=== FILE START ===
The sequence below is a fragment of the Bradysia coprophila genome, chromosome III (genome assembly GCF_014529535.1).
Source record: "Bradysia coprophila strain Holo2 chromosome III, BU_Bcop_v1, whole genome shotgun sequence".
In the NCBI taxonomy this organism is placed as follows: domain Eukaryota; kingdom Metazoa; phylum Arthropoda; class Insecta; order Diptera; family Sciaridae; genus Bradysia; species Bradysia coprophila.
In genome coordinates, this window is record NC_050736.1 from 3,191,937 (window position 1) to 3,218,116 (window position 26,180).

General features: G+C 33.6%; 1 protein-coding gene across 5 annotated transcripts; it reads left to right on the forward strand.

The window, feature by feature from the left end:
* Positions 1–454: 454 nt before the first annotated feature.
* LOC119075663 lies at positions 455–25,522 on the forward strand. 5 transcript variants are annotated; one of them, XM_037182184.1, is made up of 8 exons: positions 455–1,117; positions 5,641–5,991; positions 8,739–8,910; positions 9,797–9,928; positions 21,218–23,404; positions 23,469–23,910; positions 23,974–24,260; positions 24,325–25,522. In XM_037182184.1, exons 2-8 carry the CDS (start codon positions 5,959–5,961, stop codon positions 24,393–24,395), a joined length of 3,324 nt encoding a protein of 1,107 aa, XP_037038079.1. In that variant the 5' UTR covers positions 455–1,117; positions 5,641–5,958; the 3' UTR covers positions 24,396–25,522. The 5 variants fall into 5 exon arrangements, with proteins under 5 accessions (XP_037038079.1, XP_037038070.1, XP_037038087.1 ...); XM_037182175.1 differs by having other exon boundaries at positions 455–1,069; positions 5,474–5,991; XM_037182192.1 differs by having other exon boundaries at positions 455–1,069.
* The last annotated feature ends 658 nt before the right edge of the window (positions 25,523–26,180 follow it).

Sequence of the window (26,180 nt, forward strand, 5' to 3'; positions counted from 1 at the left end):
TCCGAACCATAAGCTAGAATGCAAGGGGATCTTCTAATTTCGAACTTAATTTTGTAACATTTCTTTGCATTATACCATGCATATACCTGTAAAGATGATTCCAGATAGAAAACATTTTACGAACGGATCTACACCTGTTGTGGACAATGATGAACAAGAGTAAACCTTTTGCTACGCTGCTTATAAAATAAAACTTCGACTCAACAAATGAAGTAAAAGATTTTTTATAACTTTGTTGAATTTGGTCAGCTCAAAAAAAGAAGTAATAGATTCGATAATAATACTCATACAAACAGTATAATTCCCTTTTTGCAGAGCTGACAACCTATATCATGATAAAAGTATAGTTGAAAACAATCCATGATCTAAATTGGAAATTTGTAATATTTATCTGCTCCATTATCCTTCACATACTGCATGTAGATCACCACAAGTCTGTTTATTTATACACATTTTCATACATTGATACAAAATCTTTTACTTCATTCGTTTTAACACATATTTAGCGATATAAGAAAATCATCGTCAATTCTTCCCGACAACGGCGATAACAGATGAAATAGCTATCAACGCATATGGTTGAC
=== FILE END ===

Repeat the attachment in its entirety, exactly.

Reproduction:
The sequence below is a fragment of the Bradysia coprophila genome, chromosome III (genome assembly GCF_014529535.1).
Source record: "Bradysia coprophila strain Holo2 chromosome III, BU_Bcop_v1, whole genome shotgun sequence".
In the NCBI taxonomy this organism is placed as follows: domain Eukaryota; kingdom Metazoa; phylum Arthropoda; class Insecta; order Diptera; family Sciaridae; genus Bradysia; species Bradysia coprophila.
In genome coordinates, this window is record NC_050736.1 from 3,191,937 (window position 1) to 3,218,116 (window position 26,180).

General features: G+C 33.6%; 1 protein-coding gene across 5 annotated transcripts; it reads left to right on the forward strand.

The window, feature by feature from the left end:
* Positions 1–454: 454 nt before the first annotated feature.
* LOC119075663 lies at positions 455–25,522 on the forward strand. 5 transcript variants are annotated; one of them, XM_037182184.1, is made up of 8 exons: positions 455–1,117; positions 5,641–5,991; positions 8,739–8,910; positions 9,797–9,928; positions 21,218–23,404; positions 23,469–23,910; positions 23,974–24,260; positions 24,325–25,522. In XM_037182184.1, exons 2-8 carry the CDS (start codon positions 5,959–5,961, stop codon positions 24,393–24,395), a joined length of 3,324 nt encoding a protein of 1,107 aa, XP_037038079.1. In that variant the 5' UTR covers positions 455–1,117; positions 5,641–5,958; the 3' UTR covers positions 24,396–25,522. The 5 variants fall into 5 exon arrangements, with proteins under 5 accessions (XP_037038079.1, XP_037038070.1, XP_037038087.1 ...); XM_037182175.1 differs by having other exon boundaries at positions 455–1,069; positions 5,474–5,991; XM_037182192.1 differs by having other exon boundaries at positions 455–1,069.
* The last annotated feature ends 658 nt before the right edge of the window (positions 25,523–26,180 follow it).

Sequence of the window (26,180 nt, forward strand, 5' to 3'; positions counted from 1 at the left end):
TCCGAACCATAAGCTAGAATGCAAGGGGATCTTCTAATTTCGAACTTAATTTTGTAACATTTCTTTGCATTATACCATGCATATACCTGTAAAGATGATTCCAGATAGAAAACATTTTACGAACGGATCTACACCTGTTGTGGACAATGATGAACAAGAGTAAACCTTTTGCTACGCTGCTTATAAAATAAAACTTCGACTCAACAAATGAAGTAAAAGATTTTTTATAACTTTGTTGAATTTGGTCAGCTCAAAAAAAGAAGTAATAGATTCGATAATAATACTCATACAAACAGTATAATTCCCTTTTTGCAGAGCTGACAACCTATATCATGATAAAAGTATAGTTGAAAACAATCCATGATCTAAATTGGAAATTTGTAATATTTATCTGCTCCATTATCCTTCACATACTGCATGTAGATCACCACAAGTCTGTTTATTTATACACATTTTCATACATTGATACAAAATCTTTTACTTCATTCGTTTTAACACATATTTAGCGATATAAGAAAATCATCGTCAATTCTTCCCGACAACGGCGATAACAGATGAAATAGCTATCAACGCATATGGTTGAC